CLaMS (Chemical Lagrangian Model of the Stratosphere) is a modular chemistry transport model (CTM) system developed at Forschungszentrum Jülich, Germany. CLaMS was first described by McKenna et al. (2000a,b) and was expanded into three dimensions by Konopka et al. (2004). CLaMS has been employed in recent European field campaigns THESEO, EUPLEX, TROCCINOX SCOUT-O3, and RECONCILE with a focus on simulating ozone depletion and water vapour transport.
Major strengths of CLaMS in comparison to other CTMs are
- its applicability for reverse domain filling studies
- its anisotropic mixing scheme
- its integrability with arbitrary observational data
- its comprehensive chemistry scheme
Unlike other CTMs (e.g. SLIMCAT, REPROBUS), CLaMS operates on a Lagrangian model grid (see section about model grids in general circulation model): an air parcel is described by three space coordinates and a time coordinate. The time evolution path that an air parcels traces in space is called a trajectory. A specialised mixing scheme ensures that physically realistic diffusion is imposed on an ensemble of trajectories in regions of high wind shear.
CLaMS is composed of four modules and several preprocessors. The four modules are
- a trajectory module
- a box chemistry module
- a Lagrangian mixing module
- a Lagrangian sedimentation scheme
Integration of trajectories with 4th order Runge-Kutta method, integration time step 30 minutes. Vertical displacement of trajectories is calculated from radiation budget.
Box chemistry module
Chemistry is based on the ASAD chemistry code of the University of Cambridge. More than 100 chemical reactions involving 40+ chemical species are considered. Integration time step is 10 minutes, species can be combined into chemical families to facilitate integration. The module includes a radiative transfer model for the determination of photolysis rates. The module also includes heterogeneous reactions on NAT, ice and liquid particle surfaces.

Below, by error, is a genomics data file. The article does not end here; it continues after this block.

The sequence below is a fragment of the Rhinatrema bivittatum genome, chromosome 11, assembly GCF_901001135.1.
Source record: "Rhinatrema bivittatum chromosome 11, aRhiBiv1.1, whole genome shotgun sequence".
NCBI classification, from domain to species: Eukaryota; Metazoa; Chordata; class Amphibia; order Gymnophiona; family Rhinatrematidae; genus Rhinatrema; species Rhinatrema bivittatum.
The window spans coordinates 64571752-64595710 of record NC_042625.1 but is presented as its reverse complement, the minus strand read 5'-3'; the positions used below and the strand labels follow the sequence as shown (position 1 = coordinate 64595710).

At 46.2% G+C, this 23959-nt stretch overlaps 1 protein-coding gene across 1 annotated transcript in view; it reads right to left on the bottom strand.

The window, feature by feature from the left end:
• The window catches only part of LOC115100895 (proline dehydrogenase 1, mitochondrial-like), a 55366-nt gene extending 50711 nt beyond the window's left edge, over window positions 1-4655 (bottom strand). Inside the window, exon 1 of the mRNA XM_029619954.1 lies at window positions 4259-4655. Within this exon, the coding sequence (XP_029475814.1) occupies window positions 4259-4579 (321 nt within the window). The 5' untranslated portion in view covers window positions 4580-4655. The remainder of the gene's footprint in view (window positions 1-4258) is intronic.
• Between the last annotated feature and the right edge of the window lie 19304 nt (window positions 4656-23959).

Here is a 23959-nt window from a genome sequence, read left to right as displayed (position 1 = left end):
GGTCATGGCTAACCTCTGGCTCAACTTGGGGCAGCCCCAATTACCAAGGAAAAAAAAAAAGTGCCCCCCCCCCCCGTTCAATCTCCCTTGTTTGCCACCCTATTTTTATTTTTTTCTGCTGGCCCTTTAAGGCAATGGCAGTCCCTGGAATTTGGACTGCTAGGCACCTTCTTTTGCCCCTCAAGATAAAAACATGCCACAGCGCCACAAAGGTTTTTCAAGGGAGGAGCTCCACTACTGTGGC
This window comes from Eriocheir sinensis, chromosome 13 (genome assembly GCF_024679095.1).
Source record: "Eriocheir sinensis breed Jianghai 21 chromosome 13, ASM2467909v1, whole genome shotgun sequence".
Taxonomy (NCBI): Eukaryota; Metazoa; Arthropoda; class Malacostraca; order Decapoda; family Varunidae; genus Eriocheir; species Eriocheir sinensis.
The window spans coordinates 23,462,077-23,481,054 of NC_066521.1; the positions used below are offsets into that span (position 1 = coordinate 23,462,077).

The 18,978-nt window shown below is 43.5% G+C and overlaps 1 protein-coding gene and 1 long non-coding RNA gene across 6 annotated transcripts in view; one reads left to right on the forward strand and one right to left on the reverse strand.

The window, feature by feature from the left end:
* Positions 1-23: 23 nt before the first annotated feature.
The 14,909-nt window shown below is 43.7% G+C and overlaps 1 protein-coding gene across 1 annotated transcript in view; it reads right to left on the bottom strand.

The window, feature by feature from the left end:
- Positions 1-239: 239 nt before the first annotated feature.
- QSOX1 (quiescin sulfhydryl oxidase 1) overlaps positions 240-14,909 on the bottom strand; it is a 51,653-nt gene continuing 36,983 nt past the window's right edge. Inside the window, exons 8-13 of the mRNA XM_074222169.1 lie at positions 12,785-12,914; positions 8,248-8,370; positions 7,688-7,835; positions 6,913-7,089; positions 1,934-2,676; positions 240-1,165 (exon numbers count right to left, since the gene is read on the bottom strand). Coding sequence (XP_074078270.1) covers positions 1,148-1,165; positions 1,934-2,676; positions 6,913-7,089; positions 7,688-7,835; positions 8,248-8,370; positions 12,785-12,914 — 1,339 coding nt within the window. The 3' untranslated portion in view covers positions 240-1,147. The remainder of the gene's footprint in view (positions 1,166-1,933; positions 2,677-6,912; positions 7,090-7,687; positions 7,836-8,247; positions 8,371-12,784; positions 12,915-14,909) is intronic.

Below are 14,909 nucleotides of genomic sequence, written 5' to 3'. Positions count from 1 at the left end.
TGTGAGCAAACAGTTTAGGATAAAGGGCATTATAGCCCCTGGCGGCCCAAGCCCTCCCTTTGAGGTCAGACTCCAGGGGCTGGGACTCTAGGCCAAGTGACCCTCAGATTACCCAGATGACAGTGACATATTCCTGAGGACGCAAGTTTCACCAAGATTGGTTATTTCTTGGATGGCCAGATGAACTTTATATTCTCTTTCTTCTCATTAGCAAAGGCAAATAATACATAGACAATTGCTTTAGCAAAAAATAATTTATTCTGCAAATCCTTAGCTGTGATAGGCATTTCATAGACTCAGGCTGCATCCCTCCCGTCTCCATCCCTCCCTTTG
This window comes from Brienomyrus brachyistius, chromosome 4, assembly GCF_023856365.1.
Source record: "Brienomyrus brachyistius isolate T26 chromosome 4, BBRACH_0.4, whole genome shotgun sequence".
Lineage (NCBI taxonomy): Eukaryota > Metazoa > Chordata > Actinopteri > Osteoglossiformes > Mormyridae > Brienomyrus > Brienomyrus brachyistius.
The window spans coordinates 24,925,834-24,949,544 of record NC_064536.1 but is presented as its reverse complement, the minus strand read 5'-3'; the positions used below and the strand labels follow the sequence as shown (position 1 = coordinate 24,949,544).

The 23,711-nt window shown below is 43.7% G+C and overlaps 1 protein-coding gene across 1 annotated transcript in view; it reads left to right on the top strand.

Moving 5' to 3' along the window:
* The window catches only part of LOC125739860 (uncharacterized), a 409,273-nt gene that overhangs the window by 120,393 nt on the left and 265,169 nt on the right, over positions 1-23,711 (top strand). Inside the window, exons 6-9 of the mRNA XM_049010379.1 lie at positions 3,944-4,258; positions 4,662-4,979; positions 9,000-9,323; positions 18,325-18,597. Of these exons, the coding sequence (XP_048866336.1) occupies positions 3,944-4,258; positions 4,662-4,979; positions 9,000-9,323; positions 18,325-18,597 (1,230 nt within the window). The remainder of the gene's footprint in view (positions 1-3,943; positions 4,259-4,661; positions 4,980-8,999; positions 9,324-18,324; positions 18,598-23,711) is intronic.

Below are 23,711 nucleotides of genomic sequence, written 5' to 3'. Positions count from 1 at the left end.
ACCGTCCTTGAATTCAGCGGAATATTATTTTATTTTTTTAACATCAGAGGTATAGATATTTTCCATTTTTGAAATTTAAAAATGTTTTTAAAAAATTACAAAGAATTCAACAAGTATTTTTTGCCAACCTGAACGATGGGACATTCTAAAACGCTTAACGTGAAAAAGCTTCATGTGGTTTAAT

Mixing is based on grid deformation of quasi uniform air parcel distributions. The contraction or elongation factors of the distances to neighboring air parcels are examined: if a critical elongation (contraction) is reached, new air parcels are introduced (taken away). This way, anisotropic diffusion is simulated in a physically realistic manner.
Lagrangian sedimentation is calculated by following individual nitric acid trihydrate (NAT) particles that may grow or shrink by the uptake or release of HNO3 from/to the gas phase. These particle parcels are simulated independently from the Lagrangian air parcels. Their trajectories are determined using the horizontal winds and their vertical settling velocity that depends on the size of the individual particles. NAT particles are nucleated assuming a constant nucleation rate and they evaporate where temperatures grow too high. With this, a vertical redistribution of HNO3 (denitrification and renitrification) is determined.
CLaMS data sets
A chemical transport model does not simulate the dynamics of the atmosphere. For CLaMS, the following meteorological data sets have been used
- European Centre for Medium-Range Weather Forecasts (ECMWF), Predictions, Analyses, ERA-15, ERA-40
- United Kingdom Met Office (UKMO)
- European Centre Hamburg Atmospheric Model (ECHAM4), in the DLR version
To initialize the chemical fields in CLaMS, data from a large variety of instruments have provided data.
- on satellite (CRISTA, MIPAS, MLS, HALOE, ILAS, ...),
- on aircraft and balloons (HALOX, FISH, Mark IV, BONBON...)
If no observations are present, the chemical fields can be initialised from two-dimensional chemical models, chemistry-climate models, climatologies, or from correlations between chemical species or chemical species and dynamical variables.
The details of the model CLaMS are well documented and published in the scientific literature.
- Formulation of advection and mixing by McKenna et al., 2002a
- Formulation of chemistry-scheme and initialisation by McKenna et al., 2002b
- Comparison of the chemistry module with other stratospheric models by Krämer et al., 2003
- Calculation of photolysis rates by Becker et al., 2000
- Extension to 3-dimension model version by Konopka et al., 2004
- Lagrangian sedimentation by Grooß et al., 2005